Politics in EducationWilliam Allan Kritsonis, PhDPotential Questions:1. Describe the forces in the typical community that affect the school.2. Explain the role of the federal government in its involvement withpublic schools.3. Explain the role that the state government plays in the organizationof public schools.4. Describe the powers of school boards.5. List the pros and cons of the American Concept of local control ofeducation.6. Discuss the pros, cons, and alternatives of state takeovers ofschools.Politics in Education
“Oh, yes indeed. There is politics in education. There’s ‘big P’ politicswhich includes legislators and state department requirements, and there’s‘little p’ politics which is how things get done everyday in schools andschool districts.”(Lindle, 1994)Politics reminds us that as a public institution, schools are more, notless, susceptible to the conflicts, ploys, and tactics of various internal andexternal interest groups. Schools are perhaps the most accessible publicarena for individuals and groups to pursue their interests. Schools arebrokers, storehouses, and communicators of knowledge. Knowledge is ahigh commodity for people’s futures. Power and definitions of value areembedded in education. Knowledge, power, and conflict are the traditionalsubjects of politics. Educational politics is the study of people’s strategiesfor accessing, managing, and achieving schooling.Summary of the Political Governing and Administering Public EducationThe governance of education is organized on four governmentallevels: local, intermediate (in some states), state and federal. Schools areorganized into school districts; today there are approximately 15,000 publicschool systems operating in the United States.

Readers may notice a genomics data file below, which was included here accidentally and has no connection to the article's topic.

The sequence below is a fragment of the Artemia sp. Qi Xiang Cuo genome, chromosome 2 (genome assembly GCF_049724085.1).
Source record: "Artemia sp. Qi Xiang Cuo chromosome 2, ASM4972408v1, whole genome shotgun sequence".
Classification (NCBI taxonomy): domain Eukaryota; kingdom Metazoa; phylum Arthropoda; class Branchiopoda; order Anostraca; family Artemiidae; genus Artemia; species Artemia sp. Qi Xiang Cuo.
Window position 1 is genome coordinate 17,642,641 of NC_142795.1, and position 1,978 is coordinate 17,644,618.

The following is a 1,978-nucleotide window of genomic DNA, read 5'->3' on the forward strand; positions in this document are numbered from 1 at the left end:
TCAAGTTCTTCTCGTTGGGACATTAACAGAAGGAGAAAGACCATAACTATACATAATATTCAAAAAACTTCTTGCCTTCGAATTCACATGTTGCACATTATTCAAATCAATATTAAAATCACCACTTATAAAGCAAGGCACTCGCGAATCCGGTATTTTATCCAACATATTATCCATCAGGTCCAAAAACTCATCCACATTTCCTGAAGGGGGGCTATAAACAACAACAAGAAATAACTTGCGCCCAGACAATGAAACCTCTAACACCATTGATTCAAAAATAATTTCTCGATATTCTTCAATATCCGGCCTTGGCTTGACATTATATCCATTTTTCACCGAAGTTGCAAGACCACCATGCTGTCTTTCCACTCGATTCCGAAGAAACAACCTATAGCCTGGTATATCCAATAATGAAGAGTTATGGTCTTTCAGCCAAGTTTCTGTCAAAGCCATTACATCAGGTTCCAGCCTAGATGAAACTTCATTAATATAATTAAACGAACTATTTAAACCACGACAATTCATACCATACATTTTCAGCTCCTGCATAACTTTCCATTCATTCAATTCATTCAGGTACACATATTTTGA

Local ControlAt the local level, the school board, the school superintendent, thecentral office staff, and school principals all take part in governing andadministering the schools. In many communities, board members run apolitical campaign for office, stating their opinions on educational issues,personnel decisions, and anything else pertaining to schools. So, peoplewho believe they will represent their views on the board elect these boardmembers. Teacher unions certainly participate in this election process,either directly by donating money for the campaigns and endorsingcandidates publicly or by encouraging their members to support certainpeople at the polls.Educators have made a number of efforts to increase the involvementof parents and community members in the schools. Programs for school-based management often include a greater role for parents and communitymembers. Other forms of public involvement include communityparticipation and community control.Recently, the idea of community control has resurfaced as a thornypolitical issue. Following is a comparison of the pros and cons of thequestion, “Will increased community control of schools improveeducation?”